Donovan decided to replace him in the starting lineup with
Roberson so that Nelson would feel less pressure. Nelson was fine
with the switch, but Roberson objected, telling Donovan that
Nelson deserved the opportunity to play his way out of the slump.
Donovan decided not to make the move and continues to bring
Roberson off the bench. "That just shows how much character
[Roberson] has," says Bonner. Says Roberson, "I know I'll have my
chance to start someday. Right now it's the seniors' time, and I
want to learn all I can from them."

With two big wins last week--on Jan. 7 Florida knocked off No. 7
Mississippi State 74--66 in Starkville--the Gators are learning
how to win as a team, demonstrating the toughness that they will
need for a deep run in the NCAA tournament. Just as long as they
don't get too physical: After drilling the game-winner on
Saturday, Roberson backpedaled to the far baseline before
allowing his ecstatic teammates to swarm him. "I was worried they
were going to hurt me," he said jokingly.

Western Kentucky Woes
Marcus Struggles Back

Western Kentucky center Chris Marcus took an important step when
he finally returned to action earlier this month, but he is a
long way from being the dominant player he once was. Marcus, a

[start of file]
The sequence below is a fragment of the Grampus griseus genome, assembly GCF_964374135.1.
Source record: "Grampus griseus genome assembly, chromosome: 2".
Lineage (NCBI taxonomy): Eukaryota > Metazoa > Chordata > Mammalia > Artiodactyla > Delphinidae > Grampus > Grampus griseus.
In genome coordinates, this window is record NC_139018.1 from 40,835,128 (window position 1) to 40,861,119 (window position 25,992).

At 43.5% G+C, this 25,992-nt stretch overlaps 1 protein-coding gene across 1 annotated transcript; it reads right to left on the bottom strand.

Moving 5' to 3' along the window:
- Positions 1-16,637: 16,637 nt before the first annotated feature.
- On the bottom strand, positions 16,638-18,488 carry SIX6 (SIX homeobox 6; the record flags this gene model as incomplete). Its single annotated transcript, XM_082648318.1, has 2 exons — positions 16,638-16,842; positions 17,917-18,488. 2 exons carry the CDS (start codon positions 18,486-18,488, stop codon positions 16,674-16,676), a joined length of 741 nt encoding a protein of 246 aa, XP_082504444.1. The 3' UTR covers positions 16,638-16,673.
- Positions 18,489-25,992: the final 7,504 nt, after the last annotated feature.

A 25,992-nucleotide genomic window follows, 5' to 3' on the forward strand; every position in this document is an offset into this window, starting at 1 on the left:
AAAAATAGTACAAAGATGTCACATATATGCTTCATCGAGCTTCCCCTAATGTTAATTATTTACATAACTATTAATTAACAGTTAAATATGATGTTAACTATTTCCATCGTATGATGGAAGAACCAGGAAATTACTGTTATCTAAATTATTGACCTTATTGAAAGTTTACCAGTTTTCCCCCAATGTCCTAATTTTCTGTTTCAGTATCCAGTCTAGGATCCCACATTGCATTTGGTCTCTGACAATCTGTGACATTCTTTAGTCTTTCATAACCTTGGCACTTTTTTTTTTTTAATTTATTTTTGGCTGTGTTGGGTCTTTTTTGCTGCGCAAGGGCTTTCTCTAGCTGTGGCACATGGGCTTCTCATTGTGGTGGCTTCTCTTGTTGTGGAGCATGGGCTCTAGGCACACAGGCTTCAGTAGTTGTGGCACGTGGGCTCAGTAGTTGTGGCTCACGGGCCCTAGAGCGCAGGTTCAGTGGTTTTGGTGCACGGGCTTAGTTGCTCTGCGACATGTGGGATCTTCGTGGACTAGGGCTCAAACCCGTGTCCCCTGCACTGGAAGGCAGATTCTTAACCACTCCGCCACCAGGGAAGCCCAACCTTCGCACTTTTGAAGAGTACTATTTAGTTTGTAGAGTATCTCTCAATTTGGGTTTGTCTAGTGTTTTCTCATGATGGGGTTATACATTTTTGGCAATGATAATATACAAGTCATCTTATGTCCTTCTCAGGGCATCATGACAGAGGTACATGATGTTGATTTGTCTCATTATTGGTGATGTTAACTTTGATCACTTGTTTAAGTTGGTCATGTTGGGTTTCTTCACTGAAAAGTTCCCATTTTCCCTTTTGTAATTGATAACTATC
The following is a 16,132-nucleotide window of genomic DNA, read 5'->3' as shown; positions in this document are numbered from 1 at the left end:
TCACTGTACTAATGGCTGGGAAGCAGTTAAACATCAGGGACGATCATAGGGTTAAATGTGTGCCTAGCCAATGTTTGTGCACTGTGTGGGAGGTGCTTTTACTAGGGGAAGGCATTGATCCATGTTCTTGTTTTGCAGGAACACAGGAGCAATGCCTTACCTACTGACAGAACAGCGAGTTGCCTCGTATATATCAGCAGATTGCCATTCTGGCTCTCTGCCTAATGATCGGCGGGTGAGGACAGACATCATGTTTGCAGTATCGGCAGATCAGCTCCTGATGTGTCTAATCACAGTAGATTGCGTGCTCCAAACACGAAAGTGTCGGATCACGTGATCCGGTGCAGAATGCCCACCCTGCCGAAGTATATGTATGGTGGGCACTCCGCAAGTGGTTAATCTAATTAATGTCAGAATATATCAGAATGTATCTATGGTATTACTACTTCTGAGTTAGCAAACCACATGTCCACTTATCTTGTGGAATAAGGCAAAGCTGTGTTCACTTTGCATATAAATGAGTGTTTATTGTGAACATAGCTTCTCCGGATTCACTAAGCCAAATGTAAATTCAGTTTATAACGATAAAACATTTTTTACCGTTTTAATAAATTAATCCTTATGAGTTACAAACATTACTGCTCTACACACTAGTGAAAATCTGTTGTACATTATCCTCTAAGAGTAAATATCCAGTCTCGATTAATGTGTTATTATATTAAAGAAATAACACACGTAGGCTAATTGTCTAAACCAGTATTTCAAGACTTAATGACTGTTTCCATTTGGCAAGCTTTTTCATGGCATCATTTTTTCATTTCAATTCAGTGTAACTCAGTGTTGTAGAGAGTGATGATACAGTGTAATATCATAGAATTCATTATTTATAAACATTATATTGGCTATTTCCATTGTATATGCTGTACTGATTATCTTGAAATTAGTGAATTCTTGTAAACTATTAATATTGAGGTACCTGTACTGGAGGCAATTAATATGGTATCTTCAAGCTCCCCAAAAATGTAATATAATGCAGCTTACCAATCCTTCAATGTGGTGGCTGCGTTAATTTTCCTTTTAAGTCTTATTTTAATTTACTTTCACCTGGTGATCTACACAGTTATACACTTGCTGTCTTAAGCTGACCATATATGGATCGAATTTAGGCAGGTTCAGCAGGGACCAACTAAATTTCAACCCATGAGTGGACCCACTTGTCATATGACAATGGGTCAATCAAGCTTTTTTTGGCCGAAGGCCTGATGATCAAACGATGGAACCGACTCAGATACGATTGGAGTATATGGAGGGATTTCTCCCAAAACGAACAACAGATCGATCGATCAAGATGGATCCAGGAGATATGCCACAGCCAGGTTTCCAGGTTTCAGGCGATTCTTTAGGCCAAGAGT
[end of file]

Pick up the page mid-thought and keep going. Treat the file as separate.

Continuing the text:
7'1", 285-pound senior who has had two surgeries on his broken
left ankle in the last seven months, rejoined the Hilltoppers on
Jan. 4 and in his first three games back averaged 4.0 points and
10.7 minutes. He racked up almost as many fouls (seven) as
rebounds (nine). "I don't expect him to be himself this season,"
coach Dennis Felton said after Marcus scored four points in a
77--69 win at Arkansas State last Saturday, a victory that
improved the team's record to 9--6 (2--1 in the Sun Belt). "He
doesn't have his mobility, he's still limping, he's
uncomfortable, and he can't jump very well."

Just two years ago Marcus was projected to be a lottery pick
after leading the nation in rebounds (12.1 a game). He first
injured his ankle in practice in October 2001 and missed 17 games
last season. In the spring Marcus pulled his name out of the NBA
draft because the injury hadn't healed properly, leaving him
unable to work out for pro teams. After undergoing surgery in